Library physical and digital resource use continues to grow

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A student checks out materials from the help desk in the Harold B. Lee Library. Physical book circulation at the HBLL continues to increase. (Payton Pingree)

Contrary to trends found at other libraries, physical book circulation at the Harold B. Lee Library increased shortly before the COVID-19 pandemic and has continued to increase since then, according to data provided by the library.

In the years leading up to 2020, the circulation of physical books in most departments, including law, political science and geography, had steadily decreased. However, shortly before 2020, the circulation of books in those same departments increased.

“Research libraries everywhere have seen significant declines in the circulation of printed books over the last 20 years,” university librarian Rick Anderson said. “Interestingly, in our library, that curve looked like that until five or six years ago, and then it turned up again.”

Students study at the Harold B. Lee Library. Physical book circulation at the HBLL continues to increase. (Payton Pingree)

The library’s yearly budget of around 12 million dollars is partially used to pay for online research and scholarly journal subscriptions such as EBSCO or ProQuest, Anderson said. Starting in the 1990s, scholarly journal publishers began to offer reduced prices on online journals, and the library now has significantly fewer physical journals as opposed to what is available online.

“We still have a handful of print journal subscriptions, but for the most part, the journals are online and we have tens of thousands of journal subscriptions,” Anderson said.

As of the latest available data in 2022, the library had more 5 million volumes — including e-books — available for student use.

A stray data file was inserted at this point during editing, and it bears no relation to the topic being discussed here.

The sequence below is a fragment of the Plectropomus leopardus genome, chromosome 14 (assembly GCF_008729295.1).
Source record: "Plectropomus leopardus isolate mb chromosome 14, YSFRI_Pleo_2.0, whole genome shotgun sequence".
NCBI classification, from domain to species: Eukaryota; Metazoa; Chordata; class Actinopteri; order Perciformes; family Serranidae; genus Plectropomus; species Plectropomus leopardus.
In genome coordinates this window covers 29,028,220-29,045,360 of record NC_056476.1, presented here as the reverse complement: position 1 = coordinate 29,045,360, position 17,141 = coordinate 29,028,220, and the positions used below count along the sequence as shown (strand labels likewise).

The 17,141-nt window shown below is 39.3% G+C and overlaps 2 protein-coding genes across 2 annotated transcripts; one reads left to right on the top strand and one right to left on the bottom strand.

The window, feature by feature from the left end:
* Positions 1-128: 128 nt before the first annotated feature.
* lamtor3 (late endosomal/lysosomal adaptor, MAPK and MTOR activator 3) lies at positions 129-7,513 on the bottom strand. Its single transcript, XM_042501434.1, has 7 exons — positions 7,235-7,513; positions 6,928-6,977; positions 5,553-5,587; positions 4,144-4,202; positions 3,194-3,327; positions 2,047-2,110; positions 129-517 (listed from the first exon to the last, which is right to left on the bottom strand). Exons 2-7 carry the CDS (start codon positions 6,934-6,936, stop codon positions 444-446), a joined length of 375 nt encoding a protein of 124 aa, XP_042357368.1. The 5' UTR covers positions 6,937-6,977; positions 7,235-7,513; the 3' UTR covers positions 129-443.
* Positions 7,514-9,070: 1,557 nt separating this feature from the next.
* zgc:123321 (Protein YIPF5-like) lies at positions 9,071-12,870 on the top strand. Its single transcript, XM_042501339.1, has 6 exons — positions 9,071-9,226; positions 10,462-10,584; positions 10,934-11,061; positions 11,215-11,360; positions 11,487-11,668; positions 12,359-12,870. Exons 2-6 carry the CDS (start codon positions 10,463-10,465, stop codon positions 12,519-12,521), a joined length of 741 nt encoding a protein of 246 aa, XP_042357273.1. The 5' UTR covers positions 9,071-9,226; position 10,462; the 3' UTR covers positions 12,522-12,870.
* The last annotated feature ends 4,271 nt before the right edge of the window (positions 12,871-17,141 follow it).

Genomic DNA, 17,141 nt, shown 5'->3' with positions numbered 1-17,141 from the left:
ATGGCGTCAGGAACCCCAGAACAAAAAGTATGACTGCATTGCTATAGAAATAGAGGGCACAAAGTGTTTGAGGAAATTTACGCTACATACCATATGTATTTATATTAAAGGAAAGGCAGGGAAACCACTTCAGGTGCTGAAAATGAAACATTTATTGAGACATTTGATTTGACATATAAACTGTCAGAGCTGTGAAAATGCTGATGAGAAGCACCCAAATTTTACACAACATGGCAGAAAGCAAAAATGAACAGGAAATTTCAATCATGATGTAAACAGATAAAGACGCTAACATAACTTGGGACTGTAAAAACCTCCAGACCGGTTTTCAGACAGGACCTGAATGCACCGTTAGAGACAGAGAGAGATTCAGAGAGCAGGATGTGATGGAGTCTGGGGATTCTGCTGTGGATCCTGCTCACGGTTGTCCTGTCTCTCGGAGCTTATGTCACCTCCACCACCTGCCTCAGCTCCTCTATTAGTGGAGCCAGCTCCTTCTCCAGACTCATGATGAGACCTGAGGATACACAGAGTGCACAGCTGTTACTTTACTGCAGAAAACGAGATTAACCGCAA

“Did being out of the library during COVID convince everybody that they don’t need physical books, or are they going, ‘Yay, we’re back. We can get physical books now?’” Anderson said.

Because of the COVID-19 pandemic, the library will not have an accurate read on the current trend for another two or three years, Anderson said.

While online books and journals are prevalent throughout other departments, resources found in the library’s Special Collections department remain mostly offline, Andy Spackman, associate university librarian for collection services, said.

“Just about everything in Special Collections is openly available,” he said. “It doesn’t circulate in the sense you can’t take it out of the building because it’s unique, it’s valuable, it needs to be protected. But anyone can access it.”

Special Collections resources, such as scriptural manuscripts, first-edition copies of the Book of Mormon and other documents relating to Church and Americana history have seen an uptick in student use in recent years, Spackman said. 

Students study at the Harold B. Lee Library. Physical book circulation at the HBLL continues to increase. (Payton Pingree)

The library has a philosophy similar to BYU, where undergraduates are given resources to have graduate-level research experiences, Spackman said.

“We want even our special collections to be in the hands of the undergraduate students and not, you know, just graduate students or faculty or whatever,” he said.

While most Special Collection resources are only available in person, the library has worked to digitize its collection in order to make it more accessible.

“Hopefully that will also inspire people to want to come and see the actual thing, to experience it more deeply,” Spackman said.

BYU student Courtney VanDerwerken has used library resources, such as academic journals and books, in her classes before but she said she mostly uses the library as a study spot.

“It helps me stay focused,” she said. “I feel like it’s a good place to come and get stuff done when I need to focus.”

The library saw almost 2.5 million patrons in 2022, which is the latest year information available, according to HBLL statistics. That number is a 35% increase from the previous year.

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